Full reclamation of area demanded
HELENA - The Fort Belknap Indian tribes sued the federal government Wednesday for past and continuing environmental damages stemming from the nearby Zortman and Landusky gold mines, demanding full reclamation of the area.
The Gros Ventre and Assiniboine tribes sued the Bureau of Land Management in U.S. District Court in Missoula for breaching its trust responsibility to the tribes by approving and expanding the now-defunct Zortman and Landusky mines near Malta. The tribes argued the federal agency failed to protect tribal health from mining impacts and to prevent degradation of public lands.
The two tribes make up the Fort Belknap Indian Reservation, which sits adjacent to the sister gold mines in northcentral Montana. The 20-year-old open-pit, cyanide heap leach mines were once owned by now-bankrupt Pegasus Gold Corp. and now are overseen by a bankruptcy court trustee.
Tribal members didn't ask for any financial restitution in their lawsuit, but instead asked the federal government to fully restore the mine area. They said cleanup is owed to them because the federal government failed to ensure protection of reservation water quality and quantity and spiritual and religious interests in and around the mine area.
"When the government forced the tribes to cede these mountains, they promised there would be no impacts to water resources," said Joe McConnell, president of the Fort Belknap Community Council. "As new studies are produced, however, the extent of the acid mine drainage, water pollution and water taken from the tribes continues to increase."
Scott Haight of Lewistown, BLM mineral resource specialist, said while the lawsuit must still be reviewed by the agency's legal experts, federal environmental officials have investigated water quality problems at the site and determined there isn't a threat to Fort Belknap residents.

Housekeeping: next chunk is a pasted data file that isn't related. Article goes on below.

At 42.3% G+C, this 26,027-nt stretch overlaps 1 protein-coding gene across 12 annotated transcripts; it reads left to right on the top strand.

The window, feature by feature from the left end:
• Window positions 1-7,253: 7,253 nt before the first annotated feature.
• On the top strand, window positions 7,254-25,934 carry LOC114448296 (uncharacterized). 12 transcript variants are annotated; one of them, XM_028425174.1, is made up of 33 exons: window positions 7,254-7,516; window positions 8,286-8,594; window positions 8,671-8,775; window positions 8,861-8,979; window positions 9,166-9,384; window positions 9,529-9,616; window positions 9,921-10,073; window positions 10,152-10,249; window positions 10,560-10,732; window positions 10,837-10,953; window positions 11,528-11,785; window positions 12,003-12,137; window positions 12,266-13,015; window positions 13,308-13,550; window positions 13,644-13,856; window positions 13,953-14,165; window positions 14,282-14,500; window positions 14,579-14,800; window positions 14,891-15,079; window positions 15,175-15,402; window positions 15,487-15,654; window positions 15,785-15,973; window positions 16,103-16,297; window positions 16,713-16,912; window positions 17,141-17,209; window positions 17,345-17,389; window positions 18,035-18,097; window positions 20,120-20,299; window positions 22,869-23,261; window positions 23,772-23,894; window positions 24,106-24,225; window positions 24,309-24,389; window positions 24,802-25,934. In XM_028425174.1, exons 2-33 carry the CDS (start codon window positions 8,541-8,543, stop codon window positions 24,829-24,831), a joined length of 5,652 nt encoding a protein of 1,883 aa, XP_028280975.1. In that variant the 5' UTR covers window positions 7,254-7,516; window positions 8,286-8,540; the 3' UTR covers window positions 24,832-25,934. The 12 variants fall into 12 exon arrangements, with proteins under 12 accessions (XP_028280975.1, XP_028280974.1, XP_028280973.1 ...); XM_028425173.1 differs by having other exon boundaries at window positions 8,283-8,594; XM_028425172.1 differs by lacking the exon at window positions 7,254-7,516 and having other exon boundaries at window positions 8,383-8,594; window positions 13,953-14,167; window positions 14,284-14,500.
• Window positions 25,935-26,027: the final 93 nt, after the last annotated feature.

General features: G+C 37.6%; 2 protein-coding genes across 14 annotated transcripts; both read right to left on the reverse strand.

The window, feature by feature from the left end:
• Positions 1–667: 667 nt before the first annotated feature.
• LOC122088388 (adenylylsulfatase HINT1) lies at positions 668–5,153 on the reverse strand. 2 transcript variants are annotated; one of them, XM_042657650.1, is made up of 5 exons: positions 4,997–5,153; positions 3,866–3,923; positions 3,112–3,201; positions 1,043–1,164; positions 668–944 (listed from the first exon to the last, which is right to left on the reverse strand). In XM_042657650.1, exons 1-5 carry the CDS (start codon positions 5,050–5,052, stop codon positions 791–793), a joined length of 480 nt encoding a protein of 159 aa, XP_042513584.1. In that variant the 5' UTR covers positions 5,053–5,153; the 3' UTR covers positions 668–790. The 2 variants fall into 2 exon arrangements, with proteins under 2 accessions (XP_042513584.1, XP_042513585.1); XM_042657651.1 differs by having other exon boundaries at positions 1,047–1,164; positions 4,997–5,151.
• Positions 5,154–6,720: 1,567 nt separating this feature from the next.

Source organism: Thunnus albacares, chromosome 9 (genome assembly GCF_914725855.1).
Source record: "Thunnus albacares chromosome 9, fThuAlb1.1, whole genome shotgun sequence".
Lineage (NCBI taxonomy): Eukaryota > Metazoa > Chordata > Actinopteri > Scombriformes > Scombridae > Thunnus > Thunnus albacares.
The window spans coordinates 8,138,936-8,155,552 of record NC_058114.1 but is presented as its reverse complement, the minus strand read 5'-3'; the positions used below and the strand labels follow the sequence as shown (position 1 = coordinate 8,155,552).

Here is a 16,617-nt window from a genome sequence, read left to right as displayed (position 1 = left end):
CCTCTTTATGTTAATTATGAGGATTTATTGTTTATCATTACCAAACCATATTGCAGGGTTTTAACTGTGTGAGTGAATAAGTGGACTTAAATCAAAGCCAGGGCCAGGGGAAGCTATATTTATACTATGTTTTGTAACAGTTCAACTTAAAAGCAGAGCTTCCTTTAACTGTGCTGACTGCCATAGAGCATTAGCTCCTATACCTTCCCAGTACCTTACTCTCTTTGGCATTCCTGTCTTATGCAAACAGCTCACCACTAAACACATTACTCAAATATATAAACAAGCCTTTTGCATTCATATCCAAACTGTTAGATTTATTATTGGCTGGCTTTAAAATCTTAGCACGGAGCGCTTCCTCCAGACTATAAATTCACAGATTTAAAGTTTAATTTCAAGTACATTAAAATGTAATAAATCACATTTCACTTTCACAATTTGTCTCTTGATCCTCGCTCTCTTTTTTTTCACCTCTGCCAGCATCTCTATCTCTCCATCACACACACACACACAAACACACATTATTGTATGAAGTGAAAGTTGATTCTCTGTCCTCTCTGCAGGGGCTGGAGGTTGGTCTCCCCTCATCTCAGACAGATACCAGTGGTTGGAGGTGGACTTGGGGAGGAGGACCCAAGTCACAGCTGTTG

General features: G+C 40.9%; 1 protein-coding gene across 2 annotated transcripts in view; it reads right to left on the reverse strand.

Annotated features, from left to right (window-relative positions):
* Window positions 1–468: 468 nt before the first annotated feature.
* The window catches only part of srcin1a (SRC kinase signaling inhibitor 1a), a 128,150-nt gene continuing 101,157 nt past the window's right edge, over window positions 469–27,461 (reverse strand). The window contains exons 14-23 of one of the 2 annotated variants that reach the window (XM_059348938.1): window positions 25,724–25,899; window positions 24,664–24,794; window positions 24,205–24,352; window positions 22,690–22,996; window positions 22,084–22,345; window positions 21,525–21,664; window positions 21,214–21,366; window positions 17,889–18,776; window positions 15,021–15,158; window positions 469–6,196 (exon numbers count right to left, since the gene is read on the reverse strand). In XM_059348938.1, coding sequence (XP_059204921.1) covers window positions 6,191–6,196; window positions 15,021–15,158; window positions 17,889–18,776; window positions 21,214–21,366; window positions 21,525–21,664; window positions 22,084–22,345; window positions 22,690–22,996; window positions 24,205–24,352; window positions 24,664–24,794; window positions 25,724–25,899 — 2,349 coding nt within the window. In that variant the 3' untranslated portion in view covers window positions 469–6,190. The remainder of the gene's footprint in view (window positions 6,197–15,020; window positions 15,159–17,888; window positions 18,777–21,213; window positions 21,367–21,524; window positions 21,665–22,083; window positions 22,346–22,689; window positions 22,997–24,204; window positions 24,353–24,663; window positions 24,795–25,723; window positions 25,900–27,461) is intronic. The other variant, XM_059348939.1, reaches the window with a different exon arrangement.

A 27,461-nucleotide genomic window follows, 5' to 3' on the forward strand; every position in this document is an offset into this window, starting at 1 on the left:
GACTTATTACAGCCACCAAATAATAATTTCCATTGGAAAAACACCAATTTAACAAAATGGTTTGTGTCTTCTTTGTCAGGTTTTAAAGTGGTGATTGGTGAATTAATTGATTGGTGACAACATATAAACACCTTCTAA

"We're continually looking at that, and there are no health effects occurring at the site," said Haight.
He also took issue with allegations that the federal government has failed to fulfill its trust responsibility to the tribes' cultural interests, saying that its obligation to the tribes is specific to the tribes' "hard assets," such as water rights and land. He also noted that the mines don't sit on tribal-owned land.
Andrew Huff, attorney with the Indian Law Resource Center, which represents the tribes, said the lawsuit is designed to hold the federal government accountable. A similar lawsuit against the state, filed in 1996, is still pending.
"The focus of the suit is the past violations and destruction the mines caused to tribal water resources and other resources," said Huff. "The idea is to hold the federal government responsible in order to make sure this kind of badly managed mine doesn't occur in the future."
Haight questioned the tribes' timing of the lawsuit. On the one hand, he said it appears "a bit after the fact" that the tribes would sue now since the last mine expansion was approved in 1994. At the same time, however, he asked why tribes wouldn't wait to sue until after state and federal officials have completed its new environmental cleanup plan of Zortman and Landusky.
State and federal officials announced last month that, after changing circumstances at Zortman and Landusky mines, they would revisit the cleanup plan to determine the best means to reclaim the site. That review is expected to look at all alternatives for cleanup, including full restoration, as desired by the tribes, and the existing cleanup plan, approved in 1998.
Huff said, in part, the lawsuit was filed to ensure the tribes' interests are heavily weighed when officials revisit the mines' cleanup plan.
"We want to make sure the agencies aren't just going through the motions," said Huff. "We want to make sure that actual, effective reclamation takes place because they are the ones that live up there."
The state has about $30 million held in bonds to reclaim the mines. The tribes are asking to spend as much as $125 million to fully reclaim the area.